News Stay informed about the latest enterprise technology news and product updates.

FalconStor uses solid-state drives, data protection to tackle VDI bottlenecks

FalconStor turns its NSS SAN Accelerator SSD gateway into a virtual desktop infrastructure (VDI) device by adding continuous data protection and other backup and recovery technologies for VMware environments.

FalconStor Software Inc. is combining data protection capabilities with its solid-state drive (SSD) caching gateway to enhance data backup and recovery for organizations using VMware for virtual desktop infrastructures (VDIs).

The FalconStor Storage Server (NSS) SAN Accelerator for VMware View is based on the SAN Accelerator product FalconStor launched in March. FalconStor added its continuous data protection (CDP), snapshot, thin clone, replication and file-level protection technology for the VMware View product.

More on solid-state drives (SSDs)
New 6 Gbps Flash SSD boosts Micron solid-state offerings

TTX picks EMC SSDs, but still waiting for automated storage tiering 

Fusion-io drives solid state storage and memory to the operating system  
The SAN Accelerator uses FalconStor SafeCache to speed write performance of solid-state drives and a HotZone feature that copies data on hot disk sectors to cache to speed random reads. The SSDs come from Violin Memory.

FalconStor vice president of product marketing Fadi Albatal said the vendor built backup and recovery into VDI by embedding embedded its data protection agents into VDI golden images created on the server. Combined with SSD performance, Albatal said the data protection lets organizations run VDI implementations more efficiently and alleviates I/O bottlenecks that cause boot storms. He claims the SAN Accelerator with VMware View accelerates virtual desktop creation, and log-in and log-off, patch updates and security management in VDI.

Albatal said the SSD layer uses about 3% of the total storage capacity for dynamic block caching, and the rest of the capacity is SATA drives. He said the combination improves IOPS performance from five to 10 times depending on the deployment, mitigating the I/O storm problem.

"The way we do it is with our SAN Accelerator," Albatal said. "Using SSDs gives you much higher IOPS per desktop to mitigate VDI issues without affecting capacity. Then we use SATA-based capacity to reduce cost and footprint."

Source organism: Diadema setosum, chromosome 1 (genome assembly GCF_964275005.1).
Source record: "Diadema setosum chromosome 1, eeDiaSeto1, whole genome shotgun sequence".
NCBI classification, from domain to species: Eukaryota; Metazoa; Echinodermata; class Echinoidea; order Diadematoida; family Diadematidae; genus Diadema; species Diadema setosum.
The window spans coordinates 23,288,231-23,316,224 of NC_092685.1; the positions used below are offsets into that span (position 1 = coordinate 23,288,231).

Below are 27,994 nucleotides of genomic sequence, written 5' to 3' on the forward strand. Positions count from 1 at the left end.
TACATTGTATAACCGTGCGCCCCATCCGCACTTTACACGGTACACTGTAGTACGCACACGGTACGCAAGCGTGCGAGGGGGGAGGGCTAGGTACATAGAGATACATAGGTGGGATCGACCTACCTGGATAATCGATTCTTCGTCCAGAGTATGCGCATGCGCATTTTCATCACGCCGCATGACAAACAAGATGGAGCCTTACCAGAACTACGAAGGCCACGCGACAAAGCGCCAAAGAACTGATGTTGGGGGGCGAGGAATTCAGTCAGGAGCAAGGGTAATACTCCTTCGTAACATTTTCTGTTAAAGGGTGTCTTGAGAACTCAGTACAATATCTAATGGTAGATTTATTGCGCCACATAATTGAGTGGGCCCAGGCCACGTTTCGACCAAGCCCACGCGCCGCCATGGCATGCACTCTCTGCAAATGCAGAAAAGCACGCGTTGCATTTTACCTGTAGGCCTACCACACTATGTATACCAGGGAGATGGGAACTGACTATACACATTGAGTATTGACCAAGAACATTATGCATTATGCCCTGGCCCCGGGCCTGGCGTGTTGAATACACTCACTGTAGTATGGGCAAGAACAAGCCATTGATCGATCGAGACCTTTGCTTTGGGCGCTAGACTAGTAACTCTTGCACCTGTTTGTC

He also said FalconStor's data protection agents give customers CDP, enables user file-level recovery, and lets customers recover virtual servers from a disaster recovery site.

"We enable a self-service recovery process to the end user," Albatal said. "Embedding our agents into the VDI image lets us automatically protect the environment as the end user boots. As soon as the end user starts using the environment, the user has local protection. The twist with VDI is to embed it into the VDI golden image on the server. As you spin off a VDI, the agent is embedded."

Wikibon analyst David Floyer said FalconStor's use of solid-state drives as cache can go a long way towards alleviating VDI bottlenecks. Using solid- state drives as cache requires buying an extra device, but Floyer said it is more effective than replacing Fibre Channel drives with solid-state drives in storage arrays.

"FalconStor has implemented a FOSC [Flash on storage controller] architecture essentially as an extension of the array cache," he said. "Normally FOSC is done as SSD in the array, but they haven't done that. In my opinion, it's a much better utilization of the resources and it's in real time. With SSD, you can predict a particular volume or part of a volume and put that in cache but you have to do that ahead of time, and it's not real time. FalconStor has implemented it as a real-time system that will page in and page out – it's an extension of cache for read cache and write cache. Instead of guessing which VDI is hottest, they can respond in real time to what is hot and what is not, and keep what is hot in cache."

Dig Deeper on Backup and recovery software

Start the conversation

Send me notifications when other members comment.

Please create a username to comment.